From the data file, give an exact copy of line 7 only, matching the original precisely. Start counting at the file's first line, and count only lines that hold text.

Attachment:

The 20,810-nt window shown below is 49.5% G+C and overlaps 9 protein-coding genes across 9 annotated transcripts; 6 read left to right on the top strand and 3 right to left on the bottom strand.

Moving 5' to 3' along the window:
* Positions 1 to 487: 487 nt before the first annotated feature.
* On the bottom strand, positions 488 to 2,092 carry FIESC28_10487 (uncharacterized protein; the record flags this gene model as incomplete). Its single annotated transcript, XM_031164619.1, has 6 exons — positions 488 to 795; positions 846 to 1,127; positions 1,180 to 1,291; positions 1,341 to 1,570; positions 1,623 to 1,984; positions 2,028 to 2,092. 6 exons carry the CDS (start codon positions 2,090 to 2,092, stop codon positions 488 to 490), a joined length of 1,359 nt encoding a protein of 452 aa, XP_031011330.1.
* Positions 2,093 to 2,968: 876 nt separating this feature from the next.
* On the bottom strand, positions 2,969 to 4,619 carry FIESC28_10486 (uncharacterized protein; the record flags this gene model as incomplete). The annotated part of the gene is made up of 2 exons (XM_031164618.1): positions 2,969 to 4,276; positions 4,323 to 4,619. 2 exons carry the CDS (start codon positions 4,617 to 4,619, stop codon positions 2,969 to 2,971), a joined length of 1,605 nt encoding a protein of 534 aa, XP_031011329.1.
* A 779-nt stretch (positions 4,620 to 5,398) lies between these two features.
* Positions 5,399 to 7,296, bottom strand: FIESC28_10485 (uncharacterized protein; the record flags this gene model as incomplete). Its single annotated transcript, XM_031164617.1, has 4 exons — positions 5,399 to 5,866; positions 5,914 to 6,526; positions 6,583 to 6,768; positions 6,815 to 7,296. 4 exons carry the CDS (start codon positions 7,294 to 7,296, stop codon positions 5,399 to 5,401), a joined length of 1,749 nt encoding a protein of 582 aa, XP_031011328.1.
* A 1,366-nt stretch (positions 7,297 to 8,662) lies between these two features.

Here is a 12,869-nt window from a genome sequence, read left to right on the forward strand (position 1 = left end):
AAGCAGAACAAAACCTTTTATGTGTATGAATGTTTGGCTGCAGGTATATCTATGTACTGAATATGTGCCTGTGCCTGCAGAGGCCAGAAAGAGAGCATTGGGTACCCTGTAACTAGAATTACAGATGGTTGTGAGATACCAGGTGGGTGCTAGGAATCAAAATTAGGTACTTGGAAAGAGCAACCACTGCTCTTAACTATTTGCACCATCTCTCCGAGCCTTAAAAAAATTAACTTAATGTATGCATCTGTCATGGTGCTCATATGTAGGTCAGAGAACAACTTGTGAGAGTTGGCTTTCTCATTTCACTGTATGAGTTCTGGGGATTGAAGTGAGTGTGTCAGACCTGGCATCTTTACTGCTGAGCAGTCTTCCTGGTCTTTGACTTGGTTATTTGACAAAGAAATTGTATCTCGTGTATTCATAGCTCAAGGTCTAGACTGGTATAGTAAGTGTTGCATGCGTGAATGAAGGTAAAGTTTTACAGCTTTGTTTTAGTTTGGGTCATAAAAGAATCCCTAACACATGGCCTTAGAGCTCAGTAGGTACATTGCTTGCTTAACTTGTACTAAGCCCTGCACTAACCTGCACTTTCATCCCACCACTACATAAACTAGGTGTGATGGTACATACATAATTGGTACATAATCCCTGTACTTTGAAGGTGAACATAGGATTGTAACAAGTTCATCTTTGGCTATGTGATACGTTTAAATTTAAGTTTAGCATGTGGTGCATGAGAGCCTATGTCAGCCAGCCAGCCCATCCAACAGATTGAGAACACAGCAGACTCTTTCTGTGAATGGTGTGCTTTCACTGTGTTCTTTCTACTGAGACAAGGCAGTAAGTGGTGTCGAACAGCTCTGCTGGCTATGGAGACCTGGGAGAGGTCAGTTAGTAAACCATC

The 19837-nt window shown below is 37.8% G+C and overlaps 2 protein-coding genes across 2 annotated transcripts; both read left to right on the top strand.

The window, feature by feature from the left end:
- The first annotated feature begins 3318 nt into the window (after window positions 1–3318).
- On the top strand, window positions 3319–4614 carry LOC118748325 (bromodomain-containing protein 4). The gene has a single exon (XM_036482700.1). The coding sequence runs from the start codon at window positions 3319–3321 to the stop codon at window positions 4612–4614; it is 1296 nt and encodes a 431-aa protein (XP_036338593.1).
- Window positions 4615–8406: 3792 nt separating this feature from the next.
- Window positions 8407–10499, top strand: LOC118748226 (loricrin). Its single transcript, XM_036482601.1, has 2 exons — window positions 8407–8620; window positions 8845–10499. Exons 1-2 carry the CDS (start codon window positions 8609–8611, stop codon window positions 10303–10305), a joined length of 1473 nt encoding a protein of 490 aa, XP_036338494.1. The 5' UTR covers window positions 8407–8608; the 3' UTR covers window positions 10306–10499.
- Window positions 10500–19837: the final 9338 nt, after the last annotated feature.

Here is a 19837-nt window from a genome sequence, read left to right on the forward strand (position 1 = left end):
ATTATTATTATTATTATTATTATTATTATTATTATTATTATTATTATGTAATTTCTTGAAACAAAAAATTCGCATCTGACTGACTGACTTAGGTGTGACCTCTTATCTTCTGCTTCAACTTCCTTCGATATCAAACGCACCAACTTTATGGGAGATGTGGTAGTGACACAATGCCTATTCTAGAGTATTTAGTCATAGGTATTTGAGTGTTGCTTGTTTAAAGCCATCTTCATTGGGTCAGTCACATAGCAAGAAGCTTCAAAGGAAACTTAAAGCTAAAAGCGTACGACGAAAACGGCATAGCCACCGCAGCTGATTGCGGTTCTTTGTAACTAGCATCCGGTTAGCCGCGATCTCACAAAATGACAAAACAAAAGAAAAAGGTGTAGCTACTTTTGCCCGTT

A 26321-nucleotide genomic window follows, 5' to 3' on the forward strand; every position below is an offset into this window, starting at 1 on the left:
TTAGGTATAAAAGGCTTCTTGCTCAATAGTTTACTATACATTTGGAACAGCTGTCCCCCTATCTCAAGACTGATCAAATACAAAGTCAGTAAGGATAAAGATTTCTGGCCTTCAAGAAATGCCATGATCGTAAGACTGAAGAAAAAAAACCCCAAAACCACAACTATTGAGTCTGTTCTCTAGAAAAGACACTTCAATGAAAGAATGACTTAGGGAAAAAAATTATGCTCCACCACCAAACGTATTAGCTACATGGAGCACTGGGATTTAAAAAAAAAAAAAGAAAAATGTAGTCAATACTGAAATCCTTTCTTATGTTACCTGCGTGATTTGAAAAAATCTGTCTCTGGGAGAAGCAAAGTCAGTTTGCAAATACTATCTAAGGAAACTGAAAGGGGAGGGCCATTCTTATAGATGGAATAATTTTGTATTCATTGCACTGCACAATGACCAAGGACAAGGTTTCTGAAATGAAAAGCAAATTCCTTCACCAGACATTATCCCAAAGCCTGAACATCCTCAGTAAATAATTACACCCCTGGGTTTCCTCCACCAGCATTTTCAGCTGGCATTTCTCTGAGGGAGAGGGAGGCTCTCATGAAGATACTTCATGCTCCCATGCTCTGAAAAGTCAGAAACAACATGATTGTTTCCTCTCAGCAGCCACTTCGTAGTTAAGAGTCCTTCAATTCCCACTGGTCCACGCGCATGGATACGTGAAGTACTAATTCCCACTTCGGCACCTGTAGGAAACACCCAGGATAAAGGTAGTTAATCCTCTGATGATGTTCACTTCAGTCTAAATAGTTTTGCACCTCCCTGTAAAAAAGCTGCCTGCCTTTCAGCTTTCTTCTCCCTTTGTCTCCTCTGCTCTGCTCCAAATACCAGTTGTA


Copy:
* A 779-nt stretch (positions 4,620 to 5,398) lies between these two features.